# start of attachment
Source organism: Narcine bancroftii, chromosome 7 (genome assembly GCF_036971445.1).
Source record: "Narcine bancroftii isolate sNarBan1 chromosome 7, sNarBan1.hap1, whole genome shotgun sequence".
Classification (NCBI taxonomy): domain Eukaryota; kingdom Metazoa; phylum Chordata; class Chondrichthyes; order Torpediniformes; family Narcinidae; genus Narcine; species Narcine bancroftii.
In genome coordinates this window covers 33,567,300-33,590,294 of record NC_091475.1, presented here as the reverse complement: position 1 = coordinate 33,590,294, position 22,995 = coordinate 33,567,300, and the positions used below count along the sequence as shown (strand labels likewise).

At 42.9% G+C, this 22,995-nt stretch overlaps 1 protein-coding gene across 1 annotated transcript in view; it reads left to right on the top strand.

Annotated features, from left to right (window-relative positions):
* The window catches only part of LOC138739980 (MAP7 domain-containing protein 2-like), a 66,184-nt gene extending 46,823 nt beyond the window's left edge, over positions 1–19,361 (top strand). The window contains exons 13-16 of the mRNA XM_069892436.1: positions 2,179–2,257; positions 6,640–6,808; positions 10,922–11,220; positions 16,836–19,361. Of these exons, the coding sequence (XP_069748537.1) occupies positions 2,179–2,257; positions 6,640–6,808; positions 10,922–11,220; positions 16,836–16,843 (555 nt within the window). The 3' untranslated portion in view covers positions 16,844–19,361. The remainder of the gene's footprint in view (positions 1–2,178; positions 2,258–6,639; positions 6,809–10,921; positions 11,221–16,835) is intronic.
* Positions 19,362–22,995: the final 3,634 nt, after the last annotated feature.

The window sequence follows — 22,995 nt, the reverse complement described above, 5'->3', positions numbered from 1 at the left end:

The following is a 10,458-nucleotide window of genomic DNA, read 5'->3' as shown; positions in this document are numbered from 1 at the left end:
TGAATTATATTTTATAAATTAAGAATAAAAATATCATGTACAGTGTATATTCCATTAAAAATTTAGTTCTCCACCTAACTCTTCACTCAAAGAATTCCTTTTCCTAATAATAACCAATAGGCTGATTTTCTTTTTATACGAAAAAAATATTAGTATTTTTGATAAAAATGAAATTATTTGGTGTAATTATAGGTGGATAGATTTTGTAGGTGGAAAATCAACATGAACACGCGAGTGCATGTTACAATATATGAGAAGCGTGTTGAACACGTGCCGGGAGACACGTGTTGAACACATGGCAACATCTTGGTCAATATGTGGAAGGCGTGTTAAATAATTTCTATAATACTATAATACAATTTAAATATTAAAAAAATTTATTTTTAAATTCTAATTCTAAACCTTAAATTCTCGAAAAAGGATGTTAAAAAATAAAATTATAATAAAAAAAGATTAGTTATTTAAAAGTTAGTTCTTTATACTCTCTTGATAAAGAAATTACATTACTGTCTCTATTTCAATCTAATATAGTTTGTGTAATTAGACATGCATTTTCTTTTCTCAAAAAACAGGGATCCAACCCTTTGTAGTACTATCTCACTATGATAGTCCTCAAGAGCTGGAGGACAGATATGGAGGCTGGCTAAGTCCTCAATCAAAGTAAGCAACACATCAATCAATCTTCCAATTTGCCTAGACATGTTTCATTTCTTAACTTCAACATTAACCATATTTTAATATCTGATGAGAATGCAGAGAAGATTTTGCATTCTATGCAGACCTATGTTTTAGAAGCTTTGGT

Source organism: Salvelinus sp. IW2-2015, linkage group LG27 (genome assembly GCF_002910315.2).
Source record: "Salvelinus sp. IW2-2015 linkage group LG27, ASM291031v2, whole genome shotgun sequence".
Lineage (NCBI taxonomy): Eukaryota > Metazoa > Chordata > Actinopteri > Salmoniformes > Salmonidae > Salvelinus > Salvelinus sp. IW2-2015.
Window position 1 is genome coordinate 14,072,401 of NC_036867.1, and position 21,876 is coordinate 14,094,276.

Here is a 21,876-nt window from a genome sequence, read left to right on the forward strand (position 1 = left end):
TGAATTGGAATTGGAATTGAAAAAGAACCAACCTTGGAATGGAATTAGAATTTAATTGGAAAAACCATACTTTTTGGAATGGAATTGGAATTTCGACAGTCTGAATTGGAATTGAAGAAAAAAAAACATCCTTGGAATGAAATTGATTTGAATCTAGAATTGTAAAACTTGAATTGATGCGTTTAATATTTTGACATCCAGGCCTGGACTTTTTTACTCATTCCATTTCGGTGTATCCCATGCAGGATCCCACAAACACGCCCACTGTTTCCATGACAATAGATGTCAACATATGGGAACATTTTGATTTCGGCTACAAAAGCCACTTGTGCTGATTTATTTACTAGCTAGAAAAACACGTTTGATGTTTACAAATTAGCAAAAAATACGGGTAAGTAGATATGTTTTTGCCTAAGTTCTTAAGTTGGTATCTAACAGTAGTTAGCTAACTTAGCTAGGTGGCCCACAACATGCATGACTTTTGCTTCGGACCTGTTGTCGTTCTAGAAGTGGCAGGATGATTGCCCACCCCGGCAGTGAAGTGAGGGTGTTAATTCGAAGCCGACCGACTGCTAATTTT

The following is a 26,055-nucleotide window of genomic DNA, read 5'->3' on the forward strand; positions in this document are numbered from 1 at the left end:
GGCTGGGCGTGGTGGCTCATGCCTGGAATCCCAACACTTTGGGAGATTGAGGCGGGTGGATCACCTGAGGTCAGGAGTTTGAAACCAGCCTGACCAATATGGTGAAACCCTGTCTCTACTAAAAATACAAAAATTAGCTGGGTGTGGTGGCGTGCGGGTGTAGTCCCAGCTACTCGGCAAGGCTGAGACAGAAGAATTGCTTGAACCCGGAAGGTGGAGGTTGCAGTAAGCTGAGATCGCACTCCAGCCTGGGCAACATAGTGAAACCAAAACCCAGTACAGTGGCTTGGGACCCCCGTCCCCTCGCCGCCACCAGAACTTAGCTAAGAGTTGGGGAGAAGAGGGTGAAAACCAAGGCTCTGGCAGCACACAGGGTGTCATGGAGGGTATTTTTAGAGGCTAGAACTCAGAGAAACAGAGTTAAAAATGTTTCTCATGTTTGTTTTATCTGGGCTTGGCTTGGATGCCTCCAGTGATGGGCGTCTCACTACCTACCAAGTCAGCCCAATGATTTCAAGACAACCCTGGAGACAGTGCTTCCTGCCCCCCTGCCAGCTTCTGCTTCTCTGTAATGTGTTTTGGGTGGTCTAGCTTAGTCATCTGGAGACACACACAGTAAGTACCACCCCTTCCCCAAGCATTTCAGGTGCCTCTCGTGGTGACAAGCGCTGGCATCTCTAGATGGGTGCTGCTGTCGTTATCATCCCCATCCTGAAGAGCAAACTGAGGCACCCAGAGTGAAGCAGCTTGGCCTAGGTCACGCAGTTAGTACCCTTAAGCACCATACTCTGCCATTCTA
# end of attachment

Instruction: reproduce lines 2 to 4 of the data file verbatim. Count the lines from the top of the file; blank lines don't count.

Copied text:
Source record: "Narcine bancroftii isolate sNarBan1 chromosome 7, sNarBan1.hap1, whole genome shotgun sequence".
Classification (NCBI taxonomy): domain Eukaryota; kingdom Metazoa; phylum Chordata; class Chondrichthyes; order Torpediniformes; family Narcinidae; genus Narcine; species Narcine bancroftii.
In genome coordinates this window covers 33,567,300-33,590,294 of record NC_091475.1, presented here as the reverse complement: position 1 = coordinate 33,590,294, position 22,995 = coordinate 33,567,300, and the positions used below count along the sequence as shown (strand labels likewise).